So you’re interested in studying, or living abroad, but you don’t fancy being lost in translation? It’s time to learn the language. Not properly knowing a language can get you into all kinds of strange situations that can sometimes be funny, but are most likely going to be awkward or even dangerous. Perfecting a language is easier when you live in the particular country and immerse yourself into the culture, and if you’re going for a short while, you may not get up to speed as quickly as you like. Some countries even require you to be at a certain level of skill before you can stay. For example, the UK requires you to take an English test if English isn’t your first language (it’s actually a requirement when applying for a Visa). Fear not though, because here are some ways that can help you get up to speed quicker than you would expect.
Listen to songs in another language (and even do Karaoke):
Singing along to an English song is not that difficult, but singing along to a song of another language often can be, unless you speak that language. One of the things I like to do is find a band that does cover versions in another language, or a band that might themselves sing in another language. The Pixies, for example, often sing in Spanish and it is quite easy to find translations of their lyrics. When I started learning Spanish at school I would listen to songs like Isla de Encanta to get a feel of the language. For fans of David Bowie learning Portuguese, you should listen to the soundtrack for the movie The Life Aquatic with Steve Zissou which features many covers by Seu Jorge (he also does live renditions throughout scenes in the movie), a highlight being Rebel Rebel. Listening to these songs, and trying to work out the ways pronunciation changes with tempo shifts and key changes, will give you a greater knowledge of the language. Taking what you’ve learned to the karaoke stage will then be good practice for when you actually move (and who doesn’t love karaoke anyway?). You could even try changing one of your favourite songs into the language you’re learning, and try and make it fit the melody.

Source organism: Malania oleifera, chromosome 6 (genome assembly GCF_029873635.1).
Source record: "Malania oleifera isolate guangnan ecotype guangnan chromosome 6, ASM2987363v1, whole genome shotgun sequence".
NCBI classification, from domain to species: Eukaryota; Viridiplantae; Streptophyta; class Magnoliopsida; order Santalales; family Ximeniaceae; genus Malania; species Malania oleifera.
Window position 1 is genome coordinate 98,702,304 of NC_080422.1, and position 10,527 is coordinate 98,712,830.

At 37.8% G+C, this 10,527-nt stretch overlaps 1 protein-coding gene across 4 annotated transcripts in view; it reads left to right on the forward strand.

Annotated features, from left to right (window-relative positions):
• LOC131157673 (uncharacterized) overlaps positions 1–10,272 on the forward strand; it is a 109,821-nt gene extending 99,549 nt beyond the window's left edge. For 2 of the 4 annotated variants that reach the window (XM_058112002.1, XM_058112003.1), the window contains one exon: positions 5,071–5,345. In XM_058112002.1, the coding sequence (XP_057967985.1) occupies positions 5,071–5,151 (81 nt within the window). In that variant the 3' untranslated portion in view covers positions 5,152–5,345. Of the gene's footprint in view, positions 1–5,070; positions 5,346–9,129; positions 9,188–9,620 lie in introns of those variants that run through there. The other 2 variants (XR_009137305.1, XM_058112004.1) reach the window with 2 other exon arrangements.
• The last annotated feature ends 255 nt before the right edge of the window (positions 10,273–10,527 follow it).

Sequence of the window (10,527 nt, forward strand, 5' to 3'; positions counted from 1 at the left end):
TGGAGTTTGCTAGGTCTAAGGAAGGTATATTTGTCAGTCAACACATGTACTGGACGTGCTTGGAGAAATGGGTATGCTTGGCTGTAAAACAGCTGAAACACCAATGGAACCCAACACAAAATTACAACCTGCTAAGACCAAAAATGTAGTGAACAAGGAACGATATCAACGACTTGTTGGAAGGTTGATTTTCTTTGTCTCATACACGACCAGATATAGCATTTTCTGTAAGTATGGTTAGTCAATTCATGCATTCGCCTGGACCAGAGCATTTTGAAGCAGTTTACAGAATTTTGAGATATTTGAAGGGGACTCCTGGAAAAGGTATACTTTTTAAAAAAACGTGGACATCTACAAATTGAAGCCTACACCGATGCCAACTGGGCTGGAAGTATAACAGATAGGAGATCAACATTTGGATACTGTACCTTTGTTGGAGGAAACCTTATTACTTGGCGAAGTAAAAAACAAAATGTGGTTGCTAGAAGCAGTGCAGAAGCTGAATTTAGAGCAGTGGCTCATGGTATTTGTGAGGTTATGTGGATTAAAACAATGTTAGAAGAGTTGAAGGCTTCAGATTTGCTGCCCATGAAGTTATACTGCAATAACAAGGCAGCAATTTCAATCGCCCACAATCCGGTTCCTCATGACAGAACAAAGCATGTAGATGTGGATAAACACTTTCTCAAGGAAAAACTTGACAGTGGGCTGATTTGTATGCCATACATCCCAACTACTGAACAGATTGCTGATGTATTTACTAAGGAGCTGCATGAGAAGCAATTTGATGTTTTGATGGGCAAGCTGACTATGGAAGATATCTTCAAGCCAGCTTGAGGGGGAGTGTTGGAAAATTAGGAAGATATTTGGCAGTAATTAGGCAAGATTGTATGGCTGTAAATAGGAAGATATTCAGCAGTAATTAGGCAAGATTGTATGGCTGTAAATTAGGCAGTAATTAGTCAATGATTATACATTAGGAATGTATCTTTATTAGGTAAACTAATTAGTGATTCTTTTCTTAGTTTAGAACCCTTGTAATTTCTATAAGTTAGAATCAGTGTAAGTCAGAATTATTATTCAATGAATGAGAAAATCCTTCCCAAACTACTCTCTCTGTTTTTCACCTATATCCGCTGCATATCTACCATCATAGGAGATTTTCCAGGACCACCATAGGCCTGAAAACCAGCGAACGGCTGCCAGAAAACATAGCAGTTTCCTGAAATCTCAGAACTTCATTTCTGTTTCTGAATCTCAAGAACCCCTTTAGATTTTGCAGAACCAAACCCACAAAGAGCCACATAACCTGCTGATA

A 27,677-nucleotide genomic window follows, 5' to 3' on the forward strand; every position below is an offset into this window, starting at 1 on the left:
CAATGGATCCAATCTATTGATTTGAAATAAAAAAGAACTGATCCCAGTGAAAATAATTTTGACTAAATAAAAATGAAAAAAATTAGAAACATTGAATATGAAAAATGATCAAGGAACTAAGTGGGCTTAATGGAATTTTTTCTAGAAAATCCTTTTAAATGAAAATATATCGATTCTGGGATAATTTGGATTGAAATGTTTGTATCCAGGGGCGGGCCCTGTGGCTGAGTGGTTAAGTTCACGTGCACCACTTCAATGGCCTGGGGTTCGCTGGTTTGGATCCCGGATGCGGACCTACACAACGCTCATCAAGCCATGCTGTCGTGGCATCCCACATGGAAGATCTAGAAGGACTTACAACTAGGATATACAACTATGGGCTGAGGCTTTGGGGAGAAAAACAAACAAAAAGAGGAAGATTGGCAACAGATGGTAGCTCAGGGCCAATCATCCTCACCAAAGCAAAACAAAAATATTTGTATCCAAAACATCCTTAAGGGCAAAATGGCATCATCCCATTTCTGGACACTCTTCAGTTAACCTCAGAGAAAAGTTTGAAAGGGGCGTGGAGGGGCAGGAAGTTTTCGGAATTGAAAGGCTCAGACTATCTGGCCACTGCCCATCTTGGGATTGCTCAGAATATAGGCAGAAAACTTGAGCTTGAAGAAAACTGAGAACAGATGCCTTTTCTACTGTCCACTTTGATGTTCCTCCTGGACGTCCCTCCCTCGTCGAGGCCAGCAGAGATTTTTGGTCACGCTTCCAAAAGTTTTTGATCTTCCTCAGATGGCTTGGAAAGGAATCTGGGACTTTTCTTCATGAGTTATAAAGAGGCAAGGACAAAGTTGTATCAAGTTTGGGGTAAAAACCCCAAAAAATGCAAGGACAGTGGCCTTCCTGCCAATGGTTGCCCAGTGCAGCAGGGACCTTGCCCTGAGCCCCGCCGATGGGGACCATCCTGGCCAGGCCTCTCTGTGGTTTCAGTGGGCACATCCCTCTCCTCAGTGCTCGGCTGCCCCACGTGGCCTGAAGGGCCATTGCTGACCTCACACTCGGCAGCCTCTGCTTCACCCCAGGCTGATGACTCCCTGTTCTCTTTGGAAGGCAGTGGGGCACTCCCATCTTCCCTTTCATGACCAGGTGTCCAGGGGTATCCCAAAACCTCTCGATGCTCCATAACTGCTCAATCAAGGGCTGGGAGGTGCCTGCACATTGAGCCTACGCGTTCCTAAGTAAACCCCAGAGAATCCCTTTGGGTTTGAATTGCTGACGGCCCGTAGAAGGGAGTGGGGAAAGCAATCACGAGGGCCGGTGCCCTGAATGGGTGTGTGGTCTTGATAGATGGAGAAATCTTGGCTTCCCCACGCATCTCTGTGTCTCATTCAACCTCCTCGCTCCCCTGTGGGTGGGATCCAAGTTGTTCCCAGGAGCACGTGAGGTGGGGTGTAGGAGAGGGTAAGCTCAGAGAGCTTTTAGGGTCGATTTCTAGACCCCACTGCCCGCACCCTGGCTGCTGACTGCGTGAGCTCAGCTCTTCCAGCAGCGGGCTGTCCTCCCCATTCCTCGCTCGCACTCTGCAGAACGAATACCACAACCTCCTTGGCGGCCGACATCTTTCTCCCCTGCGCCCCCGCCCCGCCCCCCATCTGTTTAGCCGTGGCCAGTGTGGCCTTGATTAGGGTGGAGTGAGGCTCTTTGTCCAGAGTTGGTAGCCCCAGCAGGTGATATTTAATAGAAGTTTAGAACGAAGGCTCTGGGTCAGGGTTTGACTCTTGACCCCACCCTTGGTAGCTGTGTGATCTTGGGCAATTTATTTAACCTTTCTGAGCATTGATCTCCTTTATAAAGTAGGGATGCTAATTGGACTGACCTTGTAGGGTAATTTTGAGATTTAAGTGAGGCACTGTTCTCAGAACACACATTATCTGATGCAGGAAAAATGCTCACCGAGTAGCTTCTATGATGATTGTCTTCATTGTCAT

Start a blog in the language you’re learning:
The best way to learn something is by doing. This means that one of the best ways to get to grips with a language is to blog using that language. Blogging about the things your into is a fantastic thing to do anyway, as it allows you to become part of a community and gain friends with similar interests. Translating these interests into another language, will help you learn specific words that may not be taught in basic language classes. Often when learning a language in a class you learn a formal version of the language, and not the casual version which is most likely used. Stating that you are learning the language and asking for feedback from commenters with also help you amend mistakes in slang words, and other commonly used alterations of words.
Change your electronics into English: